those sweet calories.........!
Many horses have problems in
the way they metabolize carbohydrates and sugars. When these horses
exhibit clinical signs, they may be diagnosed as Insulin Resistant (IR)
or having Equine Metabolic Syndrome (EMS). It is important to know
that the various sources of energy from feeds are digested and
metabolized differently. The three main sources of energy for horses
are carbohydrates (starch), fats, and proteins. There are many
commercially prepared high fat, low starch diets now available for
these horses. Managing pasture turn out and grazing is also of vital
importance. Grazing muzzles can save these horses lives!
A way to
identify horses with possible metabolic problems is to evaluate
their overall appearance. Most of these horses will have abnormal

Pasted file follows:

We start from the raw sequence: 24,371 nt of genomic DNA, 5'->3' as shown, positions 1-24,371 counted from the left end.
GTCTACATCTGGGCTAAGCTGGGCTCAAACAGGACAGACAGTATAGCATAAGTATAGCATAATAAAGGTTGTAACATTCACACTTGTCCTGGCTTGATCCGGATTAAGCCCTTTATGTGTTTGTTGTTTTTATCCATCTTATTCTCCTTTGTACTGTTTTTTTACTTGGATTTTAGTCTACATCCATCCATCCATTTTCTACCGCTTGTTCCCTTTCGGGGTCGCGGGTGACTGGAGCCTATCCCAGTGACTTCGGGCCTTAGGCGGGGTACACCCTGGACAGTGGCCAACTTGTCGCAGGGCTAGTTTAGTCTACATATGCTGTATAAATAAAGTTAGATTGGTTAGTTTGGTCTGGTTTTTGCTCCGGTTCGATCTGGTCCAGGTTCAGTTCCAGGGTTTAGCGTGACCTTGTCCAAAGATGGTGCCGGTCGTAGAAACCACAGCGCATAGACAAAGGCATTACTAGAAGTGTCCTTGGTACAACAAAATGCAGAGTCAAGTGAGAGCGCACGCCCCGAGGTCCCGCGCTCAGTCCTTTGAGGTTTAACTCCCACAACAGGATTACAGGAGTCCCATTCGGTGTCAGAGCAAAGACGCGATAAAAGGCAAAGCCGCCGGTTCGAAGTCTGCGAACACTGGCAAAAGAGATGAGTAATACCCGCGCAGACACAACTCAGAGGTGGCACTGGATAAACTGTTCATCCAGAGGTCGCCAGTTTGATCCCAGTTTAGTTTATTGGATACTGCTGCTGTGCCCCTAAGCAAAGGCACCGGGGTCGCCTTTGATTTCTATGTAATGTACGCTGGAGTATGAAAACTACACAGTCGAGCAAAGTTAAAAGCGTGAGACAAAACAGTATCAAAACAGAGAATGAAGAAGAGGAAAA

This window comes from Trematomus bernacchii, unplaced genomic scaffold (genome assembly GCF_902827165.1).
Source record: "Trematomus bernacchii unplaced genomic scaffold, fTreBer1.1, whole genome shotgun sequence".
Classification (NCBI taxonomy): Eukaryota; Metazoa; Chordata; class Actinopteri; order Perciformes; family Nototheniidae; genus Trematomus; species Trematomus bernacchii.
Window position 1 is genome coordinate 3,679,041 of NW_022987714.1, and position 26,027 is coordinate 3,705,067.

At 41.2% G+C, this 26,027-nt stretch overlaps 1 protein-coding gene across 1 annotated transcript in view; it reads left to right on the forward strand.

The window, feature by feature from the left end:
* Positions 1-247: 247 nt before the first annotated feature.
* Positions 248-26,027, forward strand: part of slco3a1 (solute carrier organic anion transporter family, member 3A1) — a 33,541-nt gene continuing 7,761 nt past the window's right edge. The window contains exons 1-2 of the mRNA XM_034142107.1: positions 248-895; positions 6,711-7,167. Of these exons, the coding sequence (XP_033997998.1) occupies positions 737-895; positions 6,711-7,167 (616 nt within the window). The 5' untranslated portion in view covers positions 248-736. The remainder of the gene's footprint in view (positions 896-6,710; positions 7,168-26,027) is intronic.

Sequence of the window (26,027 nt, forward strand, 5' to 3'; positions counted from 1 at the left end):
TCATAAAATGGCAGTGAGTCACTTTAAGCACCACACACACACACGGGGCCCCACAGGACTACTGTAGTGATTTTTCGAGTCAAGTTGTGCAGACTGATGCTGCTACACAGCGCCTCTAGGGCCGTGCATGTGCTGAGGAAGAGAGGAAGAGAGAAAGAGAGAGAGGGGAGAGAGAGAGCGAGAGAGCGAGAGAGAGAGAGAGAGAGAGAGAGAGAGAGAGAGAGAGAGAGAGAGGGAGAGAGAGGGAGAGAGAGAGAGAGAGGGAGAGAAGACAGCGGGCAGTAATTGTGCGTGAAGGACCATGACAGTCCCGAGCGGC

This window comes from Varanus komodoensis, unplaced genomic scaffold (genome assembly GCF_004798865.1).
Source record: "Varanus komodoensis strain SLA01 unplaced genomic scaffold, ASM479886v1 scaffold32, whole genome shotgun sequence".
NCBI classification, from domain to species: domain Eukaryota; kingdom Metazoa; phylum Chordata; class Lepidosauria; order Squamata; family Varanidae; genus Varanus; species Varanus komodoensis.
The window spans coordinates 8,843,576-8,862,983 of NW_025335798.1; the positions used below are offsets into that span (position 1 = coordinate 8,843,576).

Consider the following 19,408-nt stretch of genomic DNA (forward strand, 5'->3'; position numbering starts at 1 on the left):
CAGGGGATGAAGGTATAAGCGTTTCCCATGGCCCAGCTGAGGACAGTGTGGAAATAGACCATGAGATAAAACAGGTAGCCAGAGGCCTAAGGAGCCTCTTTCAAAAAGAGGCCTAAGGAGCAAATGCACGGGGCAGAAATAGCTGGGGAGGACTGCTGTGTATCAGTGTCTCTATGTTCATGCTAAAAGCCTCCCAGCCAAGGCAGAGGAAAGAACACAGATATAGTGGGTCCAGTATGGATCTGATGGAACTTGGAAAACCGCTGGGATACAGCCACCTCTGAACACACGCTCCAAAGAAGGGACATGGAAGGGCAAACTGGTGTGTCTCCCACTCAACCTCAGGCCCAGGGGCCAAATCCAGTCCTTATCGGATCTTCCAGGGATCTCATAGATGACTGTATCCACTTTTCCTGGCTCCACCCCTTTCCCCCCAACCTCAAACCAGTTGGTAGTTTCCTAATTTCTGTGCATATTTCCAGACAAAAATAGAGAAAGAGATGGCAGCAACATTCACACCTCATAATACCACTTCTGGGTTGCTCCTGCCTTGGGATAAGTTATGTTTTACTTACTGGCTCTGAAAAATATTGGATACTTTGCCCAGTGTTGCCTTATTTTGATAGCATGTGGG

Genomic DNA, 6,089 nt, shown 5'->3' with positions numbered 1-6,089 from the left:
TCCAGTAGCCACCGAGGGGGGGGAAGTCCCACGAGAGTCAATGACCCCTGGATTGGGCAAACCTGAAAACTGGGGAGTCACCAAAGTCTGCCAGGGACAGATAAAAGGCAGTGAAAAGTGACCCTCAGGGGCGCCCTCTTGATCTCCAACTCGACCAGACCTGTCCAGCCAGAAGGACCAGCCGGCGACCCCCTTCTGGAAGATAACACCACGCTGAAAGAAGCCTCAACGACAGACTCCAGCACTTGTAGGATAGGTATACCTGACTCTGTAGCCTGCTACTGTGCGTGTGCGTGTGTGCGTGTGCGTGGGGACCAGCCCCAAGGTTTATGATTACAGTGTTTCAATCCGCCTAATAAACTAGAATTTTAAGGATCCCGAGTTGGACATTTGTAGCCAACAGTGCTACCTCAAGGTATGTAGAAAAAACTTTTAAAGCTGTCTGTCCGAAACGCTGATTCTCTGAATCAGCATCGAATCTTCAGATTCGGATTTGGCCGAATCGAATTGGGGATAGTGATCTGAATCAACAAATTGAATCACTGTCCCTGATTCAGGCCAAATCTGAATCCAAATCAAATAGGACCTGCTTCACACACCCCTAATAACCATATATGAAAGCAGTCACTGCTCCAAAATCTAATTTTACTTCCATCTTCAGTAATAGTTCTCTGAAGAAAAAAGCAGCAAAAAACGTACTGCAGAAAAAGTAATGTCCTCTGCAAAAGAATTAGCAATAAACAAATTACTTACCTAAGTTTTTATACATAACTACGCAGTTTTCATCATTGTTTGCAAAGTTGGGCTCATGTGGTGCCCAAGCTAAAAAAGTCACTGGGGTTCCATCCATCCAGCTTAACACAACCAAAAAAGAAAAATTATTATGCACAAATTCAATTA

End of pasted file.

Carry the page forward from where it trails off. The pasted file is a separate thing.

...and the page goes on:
fatty deposits along their neck (cresty) and at the base of the
tail. Many geldings will also have increased fat deposits around
their sheath. A long hair coat, low energy levels, recurring muscle,
tendon, and/or ligament injuries, abscesses and laminitis are other
good indicators of metabolic disorders. Blood tests are indicated to
determine which disorder(s) is present. Research indicates that an
overweight horse is more likely to become insulin resistant.
Implementing a weight loss program through calorie and
carbohydrate restriction, controlled exercise, and appropriate
nutritional supplements may be all that is necessary to get
insulin/glucose levels under control. Horses suffering from Insulin
Resistance or Equine Metabolic Syndrome can greatly benefit from a
nutrient specific supplemental program.